Well-deserved rest after full Otago experience

The Duke and Duchess of Cambridge Prince William and Catherine at the Dunedin International Airport. Photo by Peter McIntosh.
The Duke and Duchess of Cambridge Prince William and Catherine at the Dunedin International Airport. Photo by Peter McIntosh.
The Duke and Duchess of Cambridge will wake up this morning in one of New Zealand's most beautiful settings, refreshed after a ripper day in the South.

The Royal couple might have needed a relaxing overnight stay in Queenstown after spending an action-packed day in Otago yesterday, while still managing to charm everyone they met along the way.

''They were just like normal people,'' All Black captain Richie McCaw said.

''Very personable, gracious and down to earth,'' Dunedin Mayor Dave Cull said.

''So nice,'' said Cure Kids ambassador Sophie Newbold.

''Good,'' said 5-year-old Mataawhio Matahaere-Veint, who stole a hug from the duchess at the airport.

Thousands turned out and the weather held as the couple worked their way around Dunedin and Queenstown.

A Palm Sunday service at St Paul's Cathedral, a little rugby, some wine and a jet-boat ride all went down well, with patient well-wishers even getting an unscheduled chance to shake royal hands in the Octagon after the church service.

Mr Cull was happy with the way the city - and the weather - had rolled out the welcome mat for the Royal couple.

He was on hand to greet the couple at Dunedin International Airport, and was alongside as they helped coach youngsters at a Rippa rugby event at Forsyth Barr Stadium in front of a crowd of 10,000.

Special royal publication - only in today's print ODTHe spoke to the duchess at the stadium about Rippa rugby.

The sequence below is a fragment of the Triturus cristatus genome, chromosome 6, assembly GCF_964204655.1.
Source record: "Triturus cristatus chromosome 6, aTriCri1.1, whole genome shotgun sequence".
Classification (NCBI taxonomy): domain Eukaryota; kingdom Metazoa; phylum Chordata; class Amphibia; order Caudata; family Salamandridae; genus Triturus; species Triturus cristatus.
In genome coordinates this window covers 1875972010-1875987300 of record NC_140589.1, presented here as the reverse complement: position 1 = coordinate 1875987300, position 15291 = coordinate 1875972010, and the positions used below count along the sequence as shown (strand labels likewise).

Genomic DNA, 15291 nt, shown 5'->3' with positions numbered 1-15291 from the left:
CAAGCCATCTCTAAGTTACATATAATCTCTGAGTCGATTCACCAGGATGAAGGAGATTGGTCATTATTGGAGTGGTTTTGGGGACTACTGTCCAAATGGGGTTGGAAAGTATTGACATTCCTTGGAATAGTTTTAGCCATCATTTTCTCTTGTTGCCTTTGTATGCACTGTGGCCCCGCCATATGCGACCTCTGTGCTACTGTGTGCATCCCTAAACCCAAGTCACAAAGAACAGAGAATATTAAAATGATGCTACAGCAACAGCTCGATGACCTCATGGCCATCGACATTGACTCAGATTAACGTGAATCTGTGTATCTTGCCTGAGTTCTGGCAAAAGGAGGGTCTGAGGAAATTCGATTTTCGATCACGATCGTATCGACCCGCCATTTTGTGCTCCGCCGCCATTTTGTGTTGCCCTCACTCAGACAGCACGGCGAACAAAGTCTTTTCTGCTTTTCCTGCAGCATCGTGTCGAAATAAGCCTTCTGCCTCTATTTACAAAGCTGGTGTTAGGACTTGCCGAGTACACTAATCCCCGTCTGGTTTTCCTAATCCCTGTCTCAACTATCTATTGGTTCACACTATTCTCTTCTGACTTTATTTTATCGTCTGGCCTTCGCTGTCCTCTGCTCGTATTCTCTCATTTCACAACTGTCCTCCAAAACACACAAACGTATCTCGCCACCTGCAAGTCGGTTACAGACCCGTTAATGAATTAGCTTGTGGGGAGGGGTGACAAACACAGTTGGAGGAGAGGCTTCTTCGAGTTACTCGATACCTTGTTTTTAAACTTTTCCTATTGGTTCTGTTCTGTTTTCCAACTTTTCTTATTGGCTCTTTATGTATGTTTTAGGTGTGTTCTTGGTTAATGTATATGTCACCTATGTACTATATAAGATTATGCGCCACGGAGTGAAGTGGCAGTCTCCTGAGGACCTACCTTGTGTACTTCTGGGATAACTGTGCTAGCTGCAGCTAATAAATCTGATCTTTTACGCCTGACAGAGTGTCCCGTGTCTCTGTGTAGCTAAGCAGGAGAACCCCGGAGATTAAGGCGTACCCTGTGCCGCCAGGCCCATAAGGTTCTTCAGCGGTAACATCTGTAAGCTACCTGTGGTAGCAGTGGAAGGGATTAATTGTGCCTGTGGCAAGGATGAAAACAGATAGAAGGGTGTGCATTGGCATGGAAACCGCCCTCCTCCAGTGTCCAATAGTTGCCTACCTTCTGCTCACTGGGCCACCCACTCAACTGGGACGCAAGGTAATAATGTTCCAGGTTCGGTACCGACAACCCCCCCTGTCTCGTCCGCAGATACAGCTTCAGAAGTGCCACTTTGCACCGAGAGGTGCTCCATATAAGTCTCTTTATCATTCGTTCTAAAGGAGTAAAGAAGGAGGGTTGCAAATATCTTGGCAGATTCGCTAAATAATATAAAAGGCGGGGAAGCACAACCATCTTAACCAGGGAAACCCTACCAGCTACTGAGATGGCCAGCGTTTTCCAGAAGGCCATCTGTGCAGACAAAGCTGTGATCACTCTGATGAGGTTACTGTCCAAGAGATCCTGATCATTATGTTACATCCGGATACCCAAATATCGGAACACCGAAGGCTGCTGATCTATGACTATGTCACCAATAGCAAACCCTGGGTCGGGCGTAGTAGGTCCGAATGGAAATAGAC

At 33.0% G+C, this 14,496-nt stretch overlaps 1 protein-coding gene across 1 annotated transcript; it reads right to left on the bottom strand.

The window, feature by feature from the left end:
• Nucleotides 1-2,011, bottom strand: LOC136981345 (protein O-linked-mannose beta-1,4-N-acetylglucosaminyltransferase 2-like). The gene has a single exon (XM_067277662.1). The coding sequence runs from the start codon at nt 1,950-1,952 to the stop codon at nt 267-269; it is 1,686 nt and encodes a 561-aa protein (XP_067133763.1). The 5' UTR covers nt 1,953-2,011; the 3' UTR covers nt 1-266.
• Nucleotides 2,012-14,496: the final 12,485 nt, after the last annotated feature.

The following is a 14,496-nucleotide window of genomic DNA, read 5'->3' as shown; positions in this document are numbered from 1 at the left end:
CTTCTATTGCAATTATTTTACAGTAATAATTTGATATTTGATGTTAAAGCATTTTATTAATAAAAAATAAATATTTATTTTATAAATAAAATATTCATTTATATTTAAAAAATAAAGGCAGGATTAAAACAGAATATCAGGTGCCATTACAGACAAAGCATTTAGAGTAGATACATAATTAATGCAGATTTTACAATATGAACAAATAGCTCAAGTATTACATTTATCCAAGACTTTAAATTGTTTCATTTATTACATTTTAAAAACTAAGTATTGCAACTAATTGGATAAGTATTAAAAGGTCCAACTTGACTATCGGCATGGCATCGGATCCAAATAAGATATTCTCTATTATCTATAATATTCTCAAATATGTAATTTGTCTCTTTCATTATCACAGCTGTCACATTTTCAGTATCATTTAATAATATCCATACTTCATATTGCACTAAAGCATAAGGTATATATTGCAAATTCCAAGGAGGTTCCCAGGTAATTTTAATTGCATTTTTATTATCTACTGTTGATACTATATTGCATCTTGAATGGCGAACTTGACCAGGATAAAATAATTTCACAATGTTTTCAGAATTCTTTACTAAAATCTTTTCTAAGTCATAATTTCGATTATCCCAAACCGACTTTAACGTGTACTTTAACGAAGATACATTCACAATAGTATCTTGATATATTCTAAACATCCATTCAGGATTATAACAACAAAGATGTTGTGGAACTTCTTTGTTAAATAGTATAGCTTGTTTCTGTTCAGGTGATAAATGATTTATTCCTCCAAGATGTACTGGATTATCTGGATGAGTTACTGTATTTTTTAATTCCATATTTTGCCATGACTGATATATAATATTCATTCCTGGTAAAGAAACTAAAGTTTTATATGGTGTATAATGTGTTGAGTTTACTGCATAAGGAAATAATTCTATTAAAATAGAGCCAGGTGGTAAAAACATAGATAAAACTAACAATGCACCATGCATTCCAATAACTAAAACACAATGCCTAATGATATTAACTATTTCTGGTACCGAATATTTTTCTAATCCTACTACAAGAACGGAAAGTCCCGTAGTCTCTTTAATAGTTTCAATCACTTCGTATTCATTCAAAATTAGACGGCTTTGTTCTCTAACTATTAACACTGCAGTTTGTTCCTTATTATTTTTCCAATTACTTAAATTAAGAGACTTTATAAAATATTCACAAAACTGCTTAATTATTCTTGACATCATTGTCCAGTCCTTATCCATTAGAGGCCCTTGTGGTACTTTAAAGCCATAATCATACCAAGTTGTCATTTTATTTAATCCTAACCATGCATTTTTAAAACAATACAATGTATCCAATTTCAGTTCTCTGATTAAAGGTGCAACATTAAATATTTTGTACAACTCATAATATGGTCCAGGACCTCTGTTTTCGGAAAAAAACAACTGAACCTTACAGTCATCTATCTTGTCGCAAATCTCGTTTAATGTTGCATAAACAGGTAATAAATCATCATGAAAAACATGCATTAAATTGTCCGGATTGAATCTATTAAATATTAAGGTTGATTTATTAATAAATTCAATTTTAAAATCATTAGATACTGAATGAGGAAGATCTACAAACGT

''We were both just discussing the fact it gets kids interested in the positive aspects of rugby without the physical contact and the risk at a very early age.

''She was quite impressed I think, and so was the duke.''

Mr Cull admitted to being ''a little bit'' nervous before his first royal encounter, but was pleased by the city's joint welcome - also including Otakou runanga kaumatua Edward Ellison - and that the weather had played its part.

McCaw, who helped Catherine encourage the Pirates Rippa rugby team, afterwards thanked the Royals for being so down to earth and for ''coming along and having a run around'' with the kids.

In his only public words of the day, Prince William thanked the crowd for their warm welcome and said he had finally found the city in New Zealand where the passion for rugby ran the deepest.

''The atmosphere here this afternoon has been tremendous and long may it continue.''

The sun broke out from the clouds as Catherine stepped on to the tarmac at Queenstown and thousands more people lined the couple's route to Amisfield Winery at Lake Hayes, where they made the day of a few Central Otago winemakers, too, and then on to the Shotover River, where the jet-boat driving of Wayne Paton gave the Royals, and onlookers who shrieked as the royal boat shot through the gorge, a thrill.

Mr Paton said he had butterflies considering his precious cargo, but his experience won out and all went smoothly, with Prince William even urging him to go closer to the gorge walls.

''They had a blast, so that's my job well done,'' he said.

 

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